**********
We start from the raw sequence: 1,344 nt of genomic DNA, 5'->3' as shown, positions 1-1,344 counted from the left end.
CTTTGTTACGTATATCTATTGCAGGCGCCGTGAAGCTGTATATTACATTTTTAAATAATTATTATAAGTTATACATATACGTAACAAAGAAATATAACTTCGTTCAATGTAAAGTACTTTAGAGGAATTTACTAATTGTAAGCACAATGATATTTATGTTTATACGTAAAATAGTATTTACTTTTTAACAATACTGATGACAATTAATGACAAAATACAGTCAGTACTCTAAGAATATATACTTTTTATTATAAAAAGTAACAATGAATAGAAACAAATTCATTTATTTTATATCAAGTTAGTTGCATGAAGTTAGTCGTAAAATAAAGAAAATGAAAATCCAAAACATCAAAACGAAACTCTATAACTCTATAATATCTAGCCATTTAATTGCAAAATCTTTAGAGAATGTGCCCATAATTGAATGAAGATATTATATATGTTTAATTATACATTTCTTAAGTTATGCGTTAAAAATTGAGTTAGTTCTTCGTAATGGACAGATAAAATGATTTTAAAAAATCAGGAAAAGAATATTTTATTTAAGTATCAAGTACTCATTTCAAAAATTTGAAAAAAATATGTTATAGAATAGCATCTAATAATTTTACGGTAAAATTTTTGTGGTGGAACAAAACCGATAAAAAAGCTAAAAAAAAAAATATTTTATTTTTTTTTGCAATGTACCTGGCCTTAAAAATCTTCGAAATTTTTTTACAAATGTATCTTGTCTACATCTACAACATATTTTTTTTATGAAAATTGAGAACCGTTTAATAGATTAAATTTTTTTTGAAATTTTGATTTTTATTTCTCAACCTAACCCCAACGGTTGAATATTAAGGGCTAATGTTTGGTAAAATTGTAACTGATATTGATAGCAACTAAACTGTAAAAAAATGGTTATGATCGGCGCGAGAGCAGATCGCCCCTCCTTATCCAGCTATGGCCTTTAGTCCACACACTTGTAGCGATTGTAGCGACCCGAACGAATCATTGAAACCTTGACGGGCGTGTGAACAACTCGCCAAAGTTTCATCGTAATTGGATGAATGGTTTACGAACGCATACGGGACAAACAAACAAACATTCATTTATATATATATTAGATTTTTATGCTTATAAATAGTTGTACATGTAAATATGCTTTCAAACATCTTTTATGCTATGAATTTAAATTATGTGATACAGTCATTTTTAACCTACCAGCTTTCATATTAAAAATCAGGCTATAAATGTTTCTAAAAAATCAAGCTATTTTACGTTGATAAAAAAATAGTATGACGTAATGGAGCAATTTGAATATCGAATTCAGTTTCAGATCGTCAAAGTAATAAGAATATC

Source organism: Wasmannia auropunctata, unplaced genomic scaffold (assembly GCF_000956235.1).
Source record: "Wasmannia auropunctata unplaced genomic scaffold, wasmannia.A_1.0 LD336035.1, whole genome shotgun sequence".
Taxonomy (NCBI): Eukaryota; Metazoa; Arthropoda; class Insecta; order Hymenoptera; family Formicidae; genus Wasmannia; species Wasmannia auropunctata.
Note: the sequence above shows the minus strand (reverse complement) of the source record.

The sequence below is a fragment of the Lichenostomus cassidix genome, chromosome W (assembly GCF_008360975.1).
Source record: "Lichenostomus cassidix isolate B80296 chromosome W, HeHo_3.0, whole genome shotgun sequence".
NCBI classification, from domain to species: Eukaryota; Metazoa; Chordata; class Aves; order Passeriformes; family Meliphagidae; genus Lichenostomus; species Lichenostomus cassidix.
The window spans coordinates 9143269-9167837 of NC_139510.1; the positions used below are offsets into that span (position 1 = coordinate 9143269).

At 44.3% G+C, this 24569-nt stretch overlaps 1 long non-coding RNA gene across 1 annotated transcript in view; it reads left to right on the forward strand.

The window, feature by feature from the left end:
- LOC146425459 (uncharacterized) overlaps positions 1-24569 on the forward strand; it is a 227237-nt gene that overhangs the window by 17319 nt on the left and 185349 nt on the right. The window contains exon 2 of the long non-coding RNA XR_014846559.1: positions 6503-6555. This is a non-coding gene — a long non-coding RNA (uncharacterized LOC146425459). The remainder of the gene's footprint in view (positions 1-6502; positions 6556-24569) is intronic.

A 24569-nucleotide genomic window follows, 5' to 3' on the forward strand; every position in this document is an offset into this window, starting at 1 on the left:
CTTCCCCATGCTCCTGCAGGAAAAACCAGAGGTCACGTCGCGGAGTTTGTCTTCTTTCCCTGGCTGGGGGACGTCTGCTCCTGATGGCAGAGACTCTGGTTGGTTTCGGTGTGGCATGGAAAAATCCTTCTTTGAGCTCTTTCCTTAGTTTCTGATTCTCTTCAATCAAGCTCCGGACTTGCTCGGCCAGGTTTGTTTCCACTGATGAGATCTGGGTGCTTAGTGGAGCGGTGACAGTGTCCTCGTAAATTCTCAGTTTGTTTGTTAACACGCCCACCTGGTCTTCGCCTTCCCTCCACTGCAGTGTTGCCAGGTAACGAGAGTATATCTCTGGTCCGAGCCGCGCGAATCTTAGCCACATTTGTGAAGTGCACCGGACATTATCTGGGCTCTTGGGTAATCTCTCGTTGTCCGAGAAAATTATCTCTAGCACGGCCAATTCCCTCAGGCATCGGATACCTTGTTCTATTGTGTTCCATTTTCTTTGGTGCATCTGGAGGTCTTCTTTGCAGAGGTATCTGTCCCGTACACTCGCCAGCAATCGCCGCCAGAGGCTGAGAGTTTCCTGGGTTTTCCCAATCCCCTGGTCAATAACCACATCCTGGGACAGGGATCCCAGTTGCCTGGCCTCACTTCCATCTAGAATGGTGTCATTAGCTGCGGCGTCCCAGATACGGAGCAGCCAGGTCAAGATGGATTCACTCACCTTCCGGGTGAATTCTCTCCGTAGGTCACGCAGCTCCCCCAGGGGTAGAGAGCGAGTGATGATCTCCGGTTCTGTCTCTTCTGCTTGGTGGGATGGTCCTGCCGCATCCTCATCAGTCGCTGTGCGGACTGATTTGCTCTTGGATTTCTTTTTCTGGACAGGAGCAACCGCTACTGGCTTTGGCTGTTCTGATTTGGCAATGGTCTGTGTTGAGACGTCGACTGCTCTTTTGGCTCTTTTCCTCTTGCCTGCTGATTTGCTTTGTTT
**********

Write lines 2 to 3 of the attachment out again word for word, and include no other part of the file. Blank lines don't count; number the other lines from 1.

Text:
CTTTGTTACGTATATCTATTGCAGGCGCCGTGAAGCTGTATATTACATTTTTAAATAATTATTATAAGTTATACATATACGTAACAAAGAAATATAACTTCGTTCAATGTAAAGTACTTTAGAGGAATTTACTAATTGTAAGCACAATGATATTTATGTTTATACGTAAAATAGTATTTACTTTTTAACAATACTGATGACAATTAATGACAAAATACAGTCAGTACTCTAAGAATATATACTTTTTATTATAAAAAGTAACAATGAATAGAAACAAATTCATTTATTTTATATCAAGTTAGTTGCATGAAGTTAGTCGTAAAATAAAGAAAATGAAAATCCAAAACATCAAAACGAAACTCTATAACTCTATAATATCTAGCCATTTAATTGCAAAATCTTTAGAGAATGTGCCCATAATTGAATGAAGATATTATATATGTTTAATTATACATTTCTTAAGTTATGCGTTAAAAATTGAGTTAGTTCTTCGTAATGGACAGATAAAATGATTTTAAAAAATCAGGAAAAGAATATTTTATTTAAGTATCAAGTACTCATTTCAAAAATTTGAAAAAAATATGTTATAGAATAGCATCTAATAATTTTACGGTAAAATTTTTGTGGTGGAACAAAACCGATAAAAAAGCTAAAAAAAAAAATATTTTATTTTTTTTTGCAATGTACCTGGCCTTAAAAATCTTCGAAATTTTTTTACAAATGTATCTTGTCTACATCTACAACATATTTTTTTTATGAAAATTGAGAACCGTTTAATAGATTAAATTTTTTTTGAAATTTTGATTTTTATTTCTCAACCTAACCCCAACGGTTGAATATTAAGGGCTAATGTTTGGTAAAATTGTAACTGATATTGATAGCAACTAAACTGTAAAAAAATGGTTATGATCGGCGCGAGAGCAGATCGCCCCTCCTTATCCAGCTATGGCCTTTAGTCCACACACTTGTAGCGATTGTAGCGACCCGAACGAATCATTGAAACCTTGACGGGCGTGTGAACAACTCGCCAAAGTTTCATCGTAATTGGATGAATGGTTTACGAACGCATACGGGACAAACAAACAAACATTCATTTATATATATATTAGATTTTTATGCTTATAAATAGTTGTACATGTAAATATGCTTTCAAACATCTTTTATGCTATGAATTTAAATTATGTGATACAGTCATTTTTAACCTACCAGCTTTCATATTAAAAATCAGGCTATAAATGTTTCTAAAAAATCAAGCTATTTTACGTTGATAAAAAAATAGTATGACGTAATGGAGCAATTTGAATATCGAATTCAGTTTCAGATCGTCAAAGTAATAAGAATATC

Source organism: Wasmannia auropunctata, unplaced genomic scaffold (assembly GCF_000956235.1).